Often people will have a single layer of clothing for their legs. Generally legs need less protection from weather than the torso for several reasons. Moisture management is typically less challenging and in most activities (other than climbing) your legs generate more heat than your arms because you are using your legs to propel yourself. Legs also tend to be more sheltered from rain than your upper torso. All these factors means that the comfort range of pants will tend to be wider than clothing for your torso. The most significant challenge presented by legs is that they tend to get abraded more than your torso, so pants generally need to be more durable for an equivalent lifetime.
Caveat: I use the same clothing for around the town, at work, while traveling, and for outdoor activities like backpacking, camping, and hiking. My absolute requirements for pants are they are made from a quick dry material than is reasonably durable, no giant cargo style pockets, no obviously reinforced bum/knees, no zip-off legs, good cut, and has pockets that are deep enough that things don’t fall out when I sit down in a chair that slopes back. Extra credit if the material looks like classic chino twill on the outside, lightly calendared on the inside for comfort, doesn’t have “discreet” inseam pockets on the side of the leg, no prominent logos, and doesn’t have a built in belt.
When engaged in in high energy activities and the temperature is above 45F, or lighter activity when it’s more than 65F I wear Outlier New Way Shorts. When backpacking I typically bring a pair of the now discontinued BPL Thorofare Trekking Pant or Zpacks Vertice Rain Pants to layer over the shorts. In cooler conditions, or when culture standards require long pants I use Outlier Slim Dungarees. If I am engaged in some sort of high energy activities (running, cycling, fast packing, etc) I use a pair of Zoot Tri Shorts because they have elimated chafing in the most extreme conditions. I am still looking for a pair of long pants which I can wear in >80F conditions which won’t chafe after 15+ miles of walking.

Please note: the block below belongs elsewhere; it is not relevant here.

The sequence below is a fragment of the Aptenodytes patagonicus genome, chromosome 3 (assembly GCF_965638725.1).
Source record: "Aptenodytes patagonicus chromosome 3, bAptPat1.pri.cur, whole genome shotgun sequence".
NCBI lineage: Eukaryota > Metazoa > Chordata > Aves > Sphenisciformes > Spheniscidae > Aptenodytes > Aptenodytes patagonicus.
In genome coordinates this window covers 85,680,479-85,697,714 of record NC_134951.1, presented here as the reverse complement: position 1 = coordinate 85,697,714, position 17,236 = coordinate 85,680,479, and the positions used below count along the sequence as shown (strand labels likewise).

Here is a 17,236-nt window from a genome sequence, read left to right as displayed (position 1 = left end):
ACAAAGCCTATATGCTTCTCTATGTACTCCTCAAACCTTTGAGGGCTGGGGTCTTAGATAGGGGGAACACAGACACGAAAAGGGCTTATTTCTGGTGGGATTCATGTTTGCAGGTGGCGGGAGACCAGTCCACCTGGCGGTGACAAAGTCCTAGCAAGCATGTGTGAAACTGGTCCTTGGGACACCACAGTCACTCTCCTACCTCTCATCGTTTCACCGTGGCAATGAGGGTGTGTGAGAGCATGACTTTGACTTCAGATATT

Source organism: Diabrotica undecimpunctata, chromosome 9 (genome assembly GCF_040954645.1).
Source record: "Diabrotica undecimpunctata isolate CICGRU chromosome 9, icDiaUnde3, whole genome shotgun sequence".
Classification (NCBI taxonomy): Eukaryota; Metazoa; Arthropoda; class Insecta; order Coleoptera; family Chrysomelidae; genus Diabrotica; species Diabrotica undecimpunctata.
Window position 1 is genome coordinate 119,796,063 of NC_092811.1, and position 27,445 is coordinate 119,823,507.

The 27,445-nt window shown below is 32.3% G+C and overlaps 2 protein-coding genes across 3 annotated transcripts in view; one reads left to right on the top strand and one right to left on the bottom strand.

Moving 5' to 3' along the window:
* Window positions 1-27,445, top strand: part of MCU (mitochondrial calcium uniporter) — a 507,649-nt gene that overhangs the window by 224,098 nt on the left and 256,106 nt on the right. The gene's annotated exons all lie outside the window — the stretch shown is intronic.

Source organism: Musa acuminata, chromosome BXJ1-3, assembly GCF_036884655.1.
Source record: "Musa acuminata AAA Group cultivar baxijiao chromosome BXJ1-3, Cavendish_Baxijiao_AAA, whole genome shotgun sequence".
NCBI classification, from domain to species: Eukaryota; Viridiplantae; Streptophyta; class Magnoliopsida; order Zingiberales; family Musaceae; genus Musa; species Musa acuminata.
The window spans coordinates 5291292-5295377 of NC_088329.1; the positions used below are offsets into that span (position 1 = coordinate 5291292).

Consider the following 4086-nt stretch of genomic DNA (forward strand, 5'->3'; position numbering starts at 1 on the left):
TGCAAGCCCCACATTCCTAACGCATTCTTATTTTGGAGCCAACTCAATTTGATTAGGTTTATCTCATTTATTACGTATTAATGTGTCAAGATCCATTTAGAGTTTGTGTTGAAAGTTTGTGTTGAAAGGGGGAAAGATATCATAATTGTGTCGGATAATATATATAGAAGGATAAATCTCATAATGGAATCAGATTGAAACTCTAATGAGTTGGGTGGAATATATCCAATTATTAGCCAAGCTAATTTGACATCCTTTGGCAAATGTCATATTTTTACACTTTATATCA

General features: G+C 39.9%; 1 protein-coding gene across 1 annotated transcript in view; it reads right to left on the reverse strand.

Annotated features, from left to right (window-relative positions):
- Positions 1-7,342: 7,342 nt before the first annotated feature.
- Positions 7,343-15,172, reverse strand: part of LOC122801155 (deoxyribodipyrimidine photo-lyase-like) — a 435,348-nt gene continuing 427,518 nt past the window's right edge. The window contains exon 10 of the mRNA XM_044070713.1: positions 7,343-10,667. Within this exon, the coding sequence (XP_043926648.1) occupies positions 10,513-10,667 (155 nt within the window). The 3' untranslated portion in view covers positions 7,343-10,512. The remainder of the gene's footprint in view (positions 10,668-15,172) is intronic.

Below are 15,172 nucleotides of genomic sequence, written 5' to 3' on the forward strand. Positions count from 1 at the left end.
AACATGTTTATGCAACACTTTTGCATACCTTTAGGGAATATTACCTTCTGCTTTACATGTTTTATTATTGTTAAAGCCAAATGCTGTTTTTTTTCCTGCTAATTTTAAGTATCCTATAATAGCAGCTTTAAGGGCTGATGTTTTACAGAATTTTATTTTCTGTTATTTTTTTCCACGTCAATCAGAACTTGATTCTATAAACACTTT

I am very fond of the materials, fit, and styling of my Outlier New Way Shorts. I am sure there are a number of other options which would provide similar styling and performance at a lower cost.
As noted above, when it’s above 45F and I am going to spend most of the time active, I wear shorts because I typically don’t need to worry about protecting my legs from bug bites or abrasions from vegetation. If it rains, I just let my my legs get wet because the heat my legs generate keeps me warm enough to be comfortable.
I also wear shorts a fair bit of the year, even when not engaged in some high energy activity. I tend to run hot, live/work in a locale with moderate to warm climate, and where casual clothing are acceptable.
Soft shells have been gaining popularity since they are comfortable over a wide range of conditions and tend to be made from durable materials. I have a general post about softshells. A quick caveat, I have yet to find softshell pants that I am happy to wear in hot weather. When it’s above 80F and I have to wear long pants, I prefer fabrics which are lighter weight than any softshell I have encountered.
I really like the pants made by Outlier. They fit me well, made from excellent fabrics (many Schoeller fabrics with NanoSphere treatment). They seem expensive, but I found they cost about the same per day compared to Levi jeans due to durability. There are a number of other quality travel friendly softshell pants. Maker and Rider also makes some nice soft shell pants as well as some very nice 4 season pants made from wool.
If you don’t mind more “outdoors” styling, there are a number of excellent softshell pants made specifically for climbing, skiing, etc. Many of these are make from Schoeller Dryskin. For many years I used a pair of Marmot ATV for cool to cold outdoor activities. The ATV pants were comfortable when I was active down to 15 F (skiing, snowshoeing, hiking, moderate duration ski lift rides) and still acceptably comfortable when it was 45 F and I was engaged in demanding activities. They were even comfortable when I was inactive in 70 F (eating lunch inside a lodge). If I expect conditions to be below 20F, I add a mid-weight base or a wind shell.
Classic Nylon “Hiking” Pants